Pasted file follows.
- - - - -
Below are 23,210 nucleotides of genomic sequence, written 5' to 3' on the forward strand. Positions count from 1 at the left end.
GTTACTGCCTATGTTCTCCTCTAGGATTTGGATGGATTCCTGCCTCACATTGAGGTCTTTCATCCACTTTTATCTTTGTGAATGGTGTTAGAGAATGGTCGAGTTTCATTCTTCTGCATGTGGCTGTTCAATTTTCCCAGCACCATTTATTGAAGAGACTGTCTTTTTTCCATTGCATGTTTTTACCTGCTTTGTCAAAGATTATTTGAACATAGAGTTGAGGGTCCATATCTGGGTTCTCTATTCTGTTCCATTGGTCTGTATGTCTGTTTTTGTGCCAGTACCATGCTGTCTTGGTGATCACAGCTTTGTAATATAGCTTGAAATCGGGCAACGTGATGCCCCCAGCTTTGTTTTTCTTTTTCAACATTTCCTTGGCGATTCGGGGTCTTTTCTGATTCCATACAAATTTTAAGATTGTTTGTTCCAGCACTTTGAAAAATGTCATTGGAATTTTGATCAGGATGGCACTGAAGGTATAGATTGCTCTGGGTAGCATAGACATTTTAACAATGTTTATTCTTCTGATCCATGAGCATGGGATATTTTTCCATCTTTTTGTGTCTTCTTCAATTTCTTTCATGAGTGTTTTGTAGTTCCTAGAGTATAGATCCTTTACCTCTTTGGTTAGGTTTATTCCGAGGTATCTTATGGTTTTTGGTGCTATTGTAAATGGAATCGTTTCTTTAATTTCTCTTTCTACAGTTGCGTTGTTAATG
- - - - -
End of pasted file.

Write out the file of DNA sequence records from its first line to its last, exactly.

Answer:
Below are 23,210 nucleotides of genomic sequence, written 5' to 3' on the forward strand. Positions count from 1 at the left end.
GTTACTGCCTATGTTCTCCTCTAGGATTTGGATGGATTCCTGCCTCACATTGAGGTCTTTCATCCACTTTTATCTTTGTGAATGGTGTTAGAGAATGGTCGAGTTTCATTCTTCTGCATGTGGCTGTTCAATTTTCCCAGCACCATTTATTGAAGAGACTGTCTTTTTTCCATTGCATGTTTTTACCTGCTTTGTCAAAGATTATTTGAACATAGAGTTGAGGGTCCATATCTGGGTTCTCTATTCTGTTCCATTGGTCTGTATGTCTGTTTTTGTGCCAGTACCATGCTGTCTTGGTGATCACAGCTTTGTAATATAGCTTGAAATCGGGCAACGTGATGCCCCCAGCTTTGTTTTTCTTTTTCAACATTTCCTTGGCGATTCGGGGTCTTTTCTGATTCCATACAAATTTTAAGATTGTTTGTTCCAGCACTTTGAAAAATGTCATTGGAATTTTGATCAGGATGGCACTGAAGGTATAGATTGCTCTGGGTAGCATAGACATTTTAACAATGTTTATTCTTCTGATCCATGAGCATGGGATATTTTTCCATCTTTTTGTGTCTTCTTCAATTTCTTTCATGAGTGTTTTGTAGTTCCTAGAGTATAGATCCTTTACCTCTTTGGTTAGGTTTATTCCGAGGTATCTTATGGTTTTTGGTGCTATTGTAAATGGAATCGTTTCTTTAATTTCTCTTTCTACAGTTGCGTTGTTAATG